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The serenity of Kalidou Koulibaly

The serenity of Kalidou Koulibaly


Kalidou Koulibaly says he values serenity over most things. After turning down a chance to play for France and several top European clubs, his poise paid off when he lifted the Africa Cup of Nations for Senegal last weekend.


Hi, I’m Chloe and this is the Playmaker.

One story every day to make sense of the world of football.

Today, why serenity is the name of the game for Africa Cup of Nations winner Kalidou Koulibaly.


The 2002 World Cup was memorable for a few reasons. 

Japan and South Korea were the hosts… it was the first ever World Cup in Asia. South Korea knocked Spain out to become the first team outside of Europe or South America to have reached a World Cup semi-final. 

David Beckham was relieved to score his penalty in a one-nil win over Argentina after being  sent off against the same team four years earlier. 

And it was the first time we had seen the African nation Senegal at a World Cup. They kicked off the tournament versus the holders France. 

They shocked the world. They won one-nil. 

“But in the 30th minute, Senegal, whose players coincidentally all played for French clubs, took the lead. El Hadji Diouf was sent clear and Papa Bouba Diop scrambled the ball past Fabian Barthez.”


Watching on TV in a French classroom that day was ten-year-old Kalidou Koulibaly. 

He was born in North-Eastern France after his father moved there from Senegal. 

His town was multicultural. Kalidou Koulibaly said playing football with his friends was like playing “a World Cup every day.” And that made him very aware of his roots. 

Which is why, on that day in 2002, Kalidou Koulibaly cheered for Senegal over his native France.


Fast forward two decades and Senegal have just won the Africa Cup of Nations for the first time. 

Defender Kalidou Koulibaly was the team’s captain.

“Champions of Africa, ladies and gentlemen are Senegal. The trophy in the hands of Kalidou Koulibaly and celebrations can begin.” 

BeIn Sports Asia

When FIFA President Gianni Infantino and African Football Federation President Patrice Motsepe tried to insist that Kalidou Koulibaly must lift the trophy with the dignitaries away from his team-mates, he refused.

Instead, he insisted on taking the trophy back to the centre of the pitch so the whole squad could enjoy the moment together. 

After all, this was the first time Senegal had won AFCON. In fact, it was their first major tournament win.

And the celebrations back home were wild. 

[Celebratory music and crowds cheering in Senegal]

When Kalidou Koulibaly insisted that he shared the moment with others, those who knew him couldn’t have been surprised.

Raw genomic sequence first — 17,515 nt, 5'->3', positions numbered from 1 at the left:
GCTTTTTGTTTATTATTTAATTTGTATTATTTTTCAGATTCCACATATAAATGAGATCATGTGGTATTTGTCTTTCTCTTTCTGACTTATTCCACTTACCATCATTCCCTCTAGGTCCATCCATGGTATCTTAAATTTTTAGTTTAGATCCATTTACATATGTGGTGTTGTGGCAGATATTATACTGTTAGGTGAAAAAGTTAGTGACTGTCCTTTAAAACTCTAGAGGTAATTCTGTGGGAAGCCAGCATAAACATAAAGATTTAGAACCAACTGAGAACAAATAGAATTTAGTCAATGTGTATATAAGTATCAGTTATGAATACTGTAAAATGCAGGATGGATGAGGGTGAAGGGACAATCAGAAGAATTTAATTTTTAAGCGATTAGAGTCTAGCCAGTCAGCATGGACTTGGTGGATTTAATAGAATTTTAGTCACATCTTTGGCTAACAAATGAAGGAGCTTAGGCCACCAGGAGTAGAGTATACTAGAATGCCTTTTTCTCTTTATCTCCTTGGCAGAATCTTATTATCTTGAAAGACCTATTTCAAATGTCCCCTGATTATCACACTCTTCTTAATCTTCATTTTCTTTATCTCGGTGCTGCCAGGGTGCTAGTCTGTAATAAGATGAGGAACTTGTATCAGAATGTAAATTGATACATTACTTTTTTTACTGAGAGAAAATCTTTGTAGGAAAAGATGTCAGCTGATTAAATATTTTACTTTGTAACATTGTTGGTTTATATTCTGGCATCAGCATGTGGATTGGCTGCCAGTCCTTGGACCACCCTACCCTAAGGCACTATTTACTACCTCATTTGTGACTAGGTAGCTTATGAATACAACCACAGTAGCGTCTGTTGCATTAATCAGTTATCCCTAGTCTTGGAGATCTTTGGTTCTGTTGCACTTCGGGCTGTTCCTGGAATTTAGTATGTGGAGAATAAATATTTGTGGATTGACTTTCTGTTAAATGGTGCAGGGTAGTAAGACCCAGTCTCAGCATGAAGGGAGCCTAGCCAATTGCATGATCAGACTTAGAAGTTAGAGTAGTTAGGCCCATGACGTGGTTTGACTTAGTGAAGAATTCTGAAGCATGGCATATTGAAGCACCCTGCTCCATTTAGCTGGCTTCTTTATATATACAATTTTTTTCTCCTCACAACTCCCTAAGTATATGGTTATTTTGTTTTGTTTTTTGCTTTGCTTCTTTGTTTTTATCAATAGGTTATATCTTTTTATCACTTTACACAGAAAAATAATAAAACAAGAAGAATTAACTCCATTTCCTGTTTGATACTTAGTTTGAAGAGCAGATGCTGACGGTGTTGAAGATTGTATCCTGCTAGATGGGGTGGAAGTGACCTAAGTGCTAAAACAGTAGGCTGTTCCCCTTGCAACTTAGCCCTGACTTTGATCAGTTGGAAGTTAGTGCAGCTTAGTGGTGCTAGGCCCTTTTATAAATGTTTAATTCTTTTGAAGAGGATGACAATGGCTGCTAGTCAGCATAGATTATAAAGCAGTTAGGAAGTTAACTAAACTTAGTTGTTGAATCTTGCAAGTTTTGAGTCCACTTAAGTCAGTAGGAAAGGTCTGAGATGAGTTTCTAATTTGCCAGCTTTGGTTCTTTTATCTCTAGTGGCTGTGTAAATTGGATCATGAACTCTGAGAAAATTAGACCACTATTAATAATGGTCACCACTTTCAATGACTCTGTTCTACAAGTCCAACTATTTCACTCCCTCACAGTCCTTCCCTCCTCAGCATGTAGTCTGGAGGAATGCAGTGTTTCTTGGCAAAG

This is, after all, a man who named friendship, family and serenity as the three most important things in his life. 


In international football, Kalidou Koulibaly has been loyal to Senegal when he was perfectly entitled to play for France. 

And it’s the same in club football. This is his eighth season playing for Napoli, in Italy. 

Just as he says he feels both French and Senegalese, he says he feels Neapolitan too. But he could have easily left Naples. He’s an elite defender but has no Italian league titles to his name.

In almost every transfer window, he’s been linked with a big-money move away, usually to the Premier League.

“Reports in Italy suggesting Koulibaly could be leaving Napoli, three big clubs leading the chase: Manchester City, Manchester United and PSG. Jules, out of those three which is the most likely destination?”


The answer was none. He stayed at Napoli.

He says that Naples is a city that loves people. In that way, it reminds him of Africa and his neighbours treat him like a son. 


Perhaps other players in Kalidou Koulibaly’s position wouldn’t have made the same choices. 

Maybe they’d have played for France. Maybe they’d have taken a move to one of Europe’s elite clubs and enjoyed the money that would’ve come with it.

But it seems that Kalidou Koulibaly is wired differently. It looks as though his early experiences as the son of an immigrant growing up in a multicultural part of France have shaped the player, and the man, that he is today. 

Of course, he’s faced difficulties. He’s been racially abused several times during matches in Italy. But throughout he’s stayed serene. He says “we are all brothers.” 

And his Senegal team-mates were surely grateful to have Kalidou Koulibaly as their brother when they lifted the Africa Cup of Nations trophy last weekend.


Today’s story was written by Chloe Beresford, and produced by Studio Klong.